Mont Saint-Michel, one of the most ico­nic pla­ces in Nor­man­dy

After break­fa­st with pan au cho­co­lat, we are off to Mont Saint-Michel, who­se sha­pe stands out to the north of the cam­per area whe­re we spent the night. Arri­ving in the area, all the roads come to a lar­ge par­king lot from which is pos­si­ble to walk or board one of the many free shut­tle buses that cover the 2 km distan­ce to the island. In recent years, Mont Saint-Michel has been sub­jec­ted to a num­ber of works to resto­re the mari­ti­me cha­rac­ter of the site, which had been gra­dual­ly distor­ted by the accen­tua­ted sedi­men­ta­tion. Now the island is rea­cha­ble by a brid­ge-wal­k­way desi­gned to sup­port the sustai­na­ble deve­lo­p­ment of the bay and the abbey.

Access to the for­ti­fied island throu­gh the brid­ge-wal­k­way

At the date and time of our visit to the site, the tide is very low and we can safe­ly walk around the Mont. Stu­dy­ing the tide cycles in advan­ce, one can enjoy the moun­tain sur­roun­ded by the sea and wit­ness the water tide rising “like gal­lo­ping hor­ses”. Once past the for­ti­fied walls that sur­round the island, it’s all about a steep, nar­row alley­way pac­ked with tou­ri­stic bou­ti­ques that accom­pa­ny various wal­k­ways and ter­ra­ces over­loo­king the coa­st and the sea.

View from one of the nume­rous over­looks of Mont Saint-Michel on the ter­ra­ces and spiers below

Despi­te the chao­tic tou­ri­stic face of the pla­ce, the com­plex seems to have main­tai­ned its medie­val atmo­sphe­re. Howe­ver, the resto­ra­tion is per­cei­va­ble in the exces­si­ve aesthe­tic per­fec­tion of the archi­tec­tu­res. Moving uphill, we find a tiny alley men­tio­ned in the gui­de, only 50 cm wide and, after some pho­to­gra­phic over­looks, we arri­ve at the abbey on the moun­tain­top. The abbey is cha­rac­te­ri­zed by ample and diver­si­fied envi­ron­men­ts and its tour takes about 1h to be com­ple­ted.

One of the inte­riors of the abbey, cove­red by an impres­si­ve bar­rel vault

After the tour, we walk down the nar­row stree­ts of the vil­la­ge and ven­tu­re on foot on the san­dy ter­rain around the Mont disco­ve­ring the pro­spec­ts and glimp­ses of the less kno­wn side of the for­ti­fied island. Occa­sio­nal­ly the sand beco­mes soft and damp, for­cing us to walk past the rocks to avoid salt­wa­ter pools. By the time we get back to the car lun­ch­ti­me has alrea­dy pas­sed.

Mont Saint-Michel saw from the coa­st
Gra­zing sheep in Lower Nor­man­dy not far from Mont Saint-Michel

We eat a quick bite at the St. Michel Café, a small bar that we find on the way, and start hea­ding towards Upper Nor­man­dy on the way back. By bro­w­sing the dedi­ca­ted Meri­dia­ni dos­sier, we find an arti­cle on the Rou­te des Chau­miè­res, hou­ses with “the hair” or the straw roof, typi­cal of the area. The area on which the Rou­te runs is along the rou­te we have taken any­way, so we deci­de to go the­re.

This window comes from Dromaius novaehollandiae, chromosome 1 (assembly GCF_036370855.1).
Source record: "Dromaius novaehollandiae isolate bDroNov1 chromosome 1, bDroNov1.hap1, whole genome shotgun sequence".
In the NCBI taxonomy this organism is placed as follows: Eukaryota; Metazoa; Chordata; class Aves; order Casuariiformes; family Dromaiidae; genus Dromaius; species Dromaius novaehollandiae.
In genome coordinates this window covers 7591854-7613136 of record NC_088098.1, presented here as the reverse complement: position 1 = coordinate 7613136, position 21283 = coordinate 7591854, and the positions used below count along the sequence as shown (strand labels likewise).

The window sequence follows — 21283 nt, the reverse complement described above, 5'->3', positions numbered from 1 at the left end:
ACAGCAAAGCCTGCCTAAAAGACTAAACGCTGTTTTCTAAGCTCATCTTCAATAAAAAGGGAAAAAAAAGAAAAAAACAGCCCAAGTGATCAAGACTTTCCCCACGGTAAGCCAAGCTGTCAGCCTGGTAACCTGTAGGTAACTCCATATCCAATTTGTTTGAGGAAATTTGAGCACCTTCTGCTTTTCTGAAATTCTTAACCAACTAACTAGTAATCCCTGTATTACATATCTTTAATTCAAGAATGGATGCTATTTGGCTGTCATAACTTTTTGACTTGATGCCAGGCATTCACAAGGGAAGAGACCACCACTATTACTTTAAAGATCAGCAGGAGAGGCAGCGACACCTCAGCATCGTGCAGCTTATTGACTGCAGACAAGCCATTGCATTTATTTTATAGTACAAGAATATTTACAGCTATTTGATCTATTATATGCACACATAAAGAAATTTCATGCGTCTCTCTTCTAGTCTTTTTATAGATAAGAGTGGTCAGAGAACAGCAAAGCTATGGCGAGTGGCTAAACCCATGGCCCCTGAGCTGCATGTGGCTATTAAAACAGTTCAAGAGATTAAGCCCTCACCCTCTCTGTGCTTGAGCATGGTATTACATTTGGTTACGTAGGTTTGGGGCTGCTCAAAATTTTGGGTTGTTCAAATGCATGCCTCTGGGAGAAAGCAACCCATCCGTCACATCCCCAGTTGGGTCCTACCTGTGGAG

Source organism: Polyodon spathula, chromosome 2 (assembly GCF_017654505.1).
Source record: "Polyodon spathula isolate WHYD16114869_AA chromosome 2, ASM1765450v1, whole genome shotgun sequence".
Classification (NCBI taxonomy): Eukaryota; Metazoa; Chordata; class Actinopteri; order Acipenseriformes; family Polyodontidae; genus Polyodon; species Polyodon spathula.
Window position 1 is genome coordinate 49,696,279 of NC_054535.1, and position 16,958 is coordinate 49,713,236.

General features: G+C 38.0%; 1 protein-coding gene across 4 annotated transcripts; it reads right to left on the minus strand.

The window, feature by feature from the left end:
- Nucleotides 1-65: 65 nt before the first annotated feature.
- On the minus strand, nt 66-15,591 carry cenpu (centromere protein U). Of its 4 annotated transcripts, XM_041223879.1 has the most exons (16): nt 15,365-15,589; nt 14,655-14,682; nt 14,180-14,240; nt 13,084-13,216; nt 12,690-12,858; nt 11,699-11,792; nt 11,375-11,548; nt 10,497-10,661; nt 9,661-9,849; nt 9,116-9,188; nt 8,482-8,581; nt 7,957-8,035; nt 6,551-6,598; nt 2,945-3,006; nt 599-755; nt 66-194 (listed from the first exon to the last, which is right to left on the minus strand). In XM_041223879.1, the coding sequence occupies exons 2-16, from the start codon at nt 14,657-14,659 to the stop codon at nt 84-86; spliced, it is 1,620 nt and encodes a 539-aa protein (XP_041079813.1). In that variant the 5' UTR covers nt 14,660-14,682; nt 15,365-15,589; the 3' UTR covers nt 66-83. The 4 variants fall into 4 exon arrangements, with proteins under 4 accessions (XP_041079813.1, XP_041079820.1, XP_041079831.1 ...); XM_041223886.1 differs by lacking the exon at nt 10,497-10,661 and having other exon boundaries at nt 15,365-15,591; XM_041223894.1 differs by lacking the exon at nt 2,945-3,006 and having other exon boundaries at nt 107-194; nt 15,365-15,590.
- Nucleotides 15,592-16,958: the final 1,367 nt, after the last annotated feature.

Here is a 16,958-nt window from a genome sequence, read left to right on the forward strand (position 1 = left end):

A “chau­miè­re”, a rural hou­se with a cha­rac­te­ri­stic roof made with wheat straw, rye or with reed stems
Unex­pec­ted sur­pri­se along the Rou­te des Chau­miè­res

We lea­ve from Marais-Ver­nier in the direc­tion of Notre-Dame-de-Bli­que­tuit, throu­gh the Parc Natu­rel Regio­nal des Bou­cles de la Sei­ne Nor­man­de. The rou­te is gor­geous, sur­roun­ded by gree­ne­ry, and cros­ses small vil­la­ges, many of which count nume­rous chau­miè­res. As we stop to take some pic­tu­res we get com­plain­ts by one owner remin­ding us that the hou­se is a pri­va­te pro­per­ty. We con­clu­de the tour with a visit to the real­ly enchan­ting 17th-cen­tu­ry chau­miè­re mill of Hau­vil­le.

The seven­teenth-cen­tu­ry chau­miè­re mill in Hau­vil­le at sun­set
Geo­me­tries of the plo­wed fields in front of the Hau­vil­le mill

The beau­ti­ful and inten­se day ends in Jumiè­ges, a pla­ce kno­wn for its aban­do­ned abbey, which we can see bet­ween the tops of the trees, approa­ching the town. We arri­ve around 8pm so we deci­de to lea­ve the visit to the abbey for the next day and have din­ner with galet­tes at La Bon­ne Famil­le . We find con­fir­ma­tion of the idea that we had that in Nor­man­dy with the term “crê­pes” only the sweet cre­pes are indi­ca­ted, whi­le for the salads, the word “galet­tes” is used; in Pro­ven­ce, we had seen the same term “crê­pes” for the sweet ver­sion of the dish as well as for the salad and “galet­tes” for the crusts pre­pa­red with buc­k­wheat flour. Any­way, the galet­te ham and goat chee­se is great, like the cho­co­la­te crê­pes to fol­low. Drink, a glass of cider.

After din­ner we go in search of the cam­per area indi­ca­ted by the Fur­go­per­fec­to near­by, with no ser­vi­ces but no char­ge. The­re are alrea­dy some cam­pers par­ked at the edge of the gra­vel area so we stop the van on the grass ahead for a bit of pri­va­cy. From here, the upper part of the abbey is clear­ly visi­ble stret­ching out abo­ve the trees.


Mont Saint-Michel: free. Par­king: 6 € for 2h30’, 11,70 € all day. Abbey: 10 €

Hau­vil­le chau­miè­re mill: 3 €